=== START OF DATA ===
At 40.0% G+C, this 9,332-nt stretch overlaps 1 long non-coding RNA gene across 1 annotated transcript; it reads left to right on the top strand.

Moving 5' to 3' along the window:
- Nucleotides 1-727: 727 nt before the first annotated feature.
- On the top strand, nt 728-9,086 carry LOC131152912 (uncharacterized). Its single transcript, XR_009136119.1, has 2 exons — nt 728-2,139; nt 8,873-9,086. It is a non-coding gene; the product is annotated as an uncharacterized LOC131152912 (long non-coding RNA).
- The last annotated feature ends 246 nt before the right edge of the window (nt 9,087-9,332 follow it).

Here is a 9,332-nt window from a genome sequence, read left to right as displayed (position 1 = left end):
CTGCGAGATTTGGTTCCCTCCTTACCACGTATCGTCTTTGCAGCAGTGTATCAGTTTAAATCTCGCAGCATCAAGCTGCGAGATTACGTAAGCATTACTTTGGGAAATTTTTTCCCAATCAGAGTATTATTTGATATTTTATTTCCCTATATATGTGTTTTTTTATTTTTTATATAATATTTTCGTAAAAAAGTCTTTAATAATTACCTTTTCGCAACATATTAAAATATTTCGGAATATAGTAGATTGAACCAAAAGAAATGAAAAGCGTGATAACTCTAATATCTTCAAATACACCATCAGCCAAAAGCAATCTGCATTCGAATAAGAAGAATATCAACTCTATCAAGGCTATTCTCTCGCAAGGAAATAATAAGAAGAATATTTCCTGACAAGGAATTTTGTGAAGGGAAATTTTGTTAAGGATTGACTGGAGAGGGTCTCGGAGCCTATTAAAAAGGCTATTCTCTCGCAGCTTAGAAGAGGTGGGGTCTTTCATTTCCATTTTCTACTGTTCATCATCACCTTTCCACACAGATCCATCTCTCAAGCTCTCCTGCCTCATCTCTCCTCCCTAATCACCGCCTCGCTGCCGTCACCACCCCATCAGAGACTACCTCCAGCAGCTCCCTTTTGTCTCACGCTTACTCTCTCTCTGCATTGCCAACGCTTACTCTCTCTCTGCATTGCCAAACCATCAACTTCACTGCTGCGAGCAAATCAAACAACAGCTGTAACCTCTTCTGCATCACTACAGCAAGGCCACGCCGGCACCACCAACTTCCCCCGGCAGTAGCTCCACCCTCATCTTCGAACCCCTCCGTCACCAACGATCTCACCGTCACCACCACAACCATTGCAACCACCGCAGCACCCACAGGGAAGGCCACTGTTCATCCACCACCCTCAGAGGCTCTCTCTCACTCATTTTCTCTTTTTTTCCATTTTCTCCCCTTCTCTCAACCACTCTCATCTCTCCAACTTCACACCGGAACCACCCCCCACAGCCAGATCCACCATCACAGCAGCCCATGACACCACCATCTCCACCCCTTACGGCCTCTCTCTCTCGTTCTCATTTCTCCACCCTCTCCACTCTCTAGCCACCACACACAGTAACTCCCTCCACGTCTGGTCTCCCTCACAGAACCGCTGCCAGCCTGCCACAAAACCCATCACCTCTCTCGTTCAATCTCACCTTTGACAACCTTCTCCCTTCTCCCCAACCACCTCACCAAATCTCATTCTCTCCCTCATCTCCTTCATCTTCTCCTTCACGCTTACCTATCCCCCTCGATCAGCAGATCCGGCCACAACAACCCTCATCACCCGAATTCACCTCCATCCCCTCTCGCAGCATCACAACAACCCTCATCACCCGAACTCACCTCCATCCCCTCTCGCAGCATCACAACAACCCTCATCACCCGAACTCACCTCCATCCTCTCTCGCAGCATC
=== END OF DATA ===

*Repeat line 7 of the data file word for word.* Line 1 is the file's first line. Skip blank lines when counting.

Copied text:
CTGCGAGATTTGGTTCCCTCCTTACCACGTATCGTCTTTGCAGCAGTGTATCAGTTTAAATCTCGCAGCATCAAGCTGCGAGATTACGTAAGCATTACTTTGGGAAATTTTTTCCCAATCAGAGTATTATTTGATATTTTATTTCCCTATATATGTGTTTTTTTATTTTTTATATAATATTTTCGTAAAAAAGTCTTTAATAATTACCTTTTCGCAACATATTAAAATATTTCGGAATATAGTAGATTGAACCAAAAGAAATGAAAAGCGTGATAACTCTAATATCTTCAAATACACCATCAGCCAAAAGCAATCTGCATTCGAATAAGAAGAATATCAACTCTATCAAGGCTATTCTCTCGCAAGGAAATAATAAGAAGAATATTTCCTGACAAGGAATTTTGTGAAGGGAAATTTTGTTAAGGATTGACTGGAGAGGGTCTCGGAGCCTATTAAAAAGGCTATTCTCTCGCAGCTTAGAAGAGGTGGGGTCTTTCATTTCCATTTTCTACTGTTCATCATCACCTTTCCACACAGATCCATCTCTCAAGCTCTCCTGCCTCATCTCTCCTCCCTAATCACCGCCTCGCTGCCGTCACCACCCCATCAGAGACTACCTCCAGCAGCTCCCTTTTGTCTCACGCTTACTCTCTCTCTGCATTGCCAACGCTTACTCTCTCTCTGCATTGCCAAACCATCAACTTCACTGCTGCGAGCAAATCAAACAACAGCTGTAACCTCTTCTGCATCACTACAGCAAGGCCACGCCGGCACCACCAACTTCCCCCGGCAGTAGCTCCACCCTCATCTTCGAACCCCTCCGTCACCAACGATCTCACCGTCACCACCACAACCATTGCAACCACCGCAGCACCCACAGGGAAGGCCACTGTTCATCCACCACCCTCAGAGGCTCTCTCTCACTCATTTTCTCTTTTTTTCCATTTTCTCCCCTTCTCTCAACCACTCTCATCTCTCCAACTTCACACCGGAACCACCCCCCACAGCCAGATCCACCATCACAGCAGCCCATGACACCACCATCTCCACCCCTTACGGCCTCTCTCTCTCGTTCTCATTTCTCCACCCTCTCCACTCTCTAGCCACCACACACAGTAACTCCCTCCACGTCTGGTCTCCCTCACAGAACCGCTGCCAGCCTGCCACAAAACCCATCACCTCTCTCGTTCAATCTCACCTTTGACAACCTTCTCCCTTCTCCCCAACCACCTCACCAAATCTCATTCTCTCCCTCATCTCCTTCATCTTCTCCTTCACGCTTACCTATCCCCCTCGATCAGCAGATCCGGCCACAACAACCCTCATCACCCGAATTCACCTCCATCCCCTCTCGCAGCATCACAACAACCCTCATCACCCGAACTCACCTCCATCCCCTCTCGCAGCATCACAACAACCCTCATCACCCGAACTCACCTCCATCCTCTCTCGCAGCATC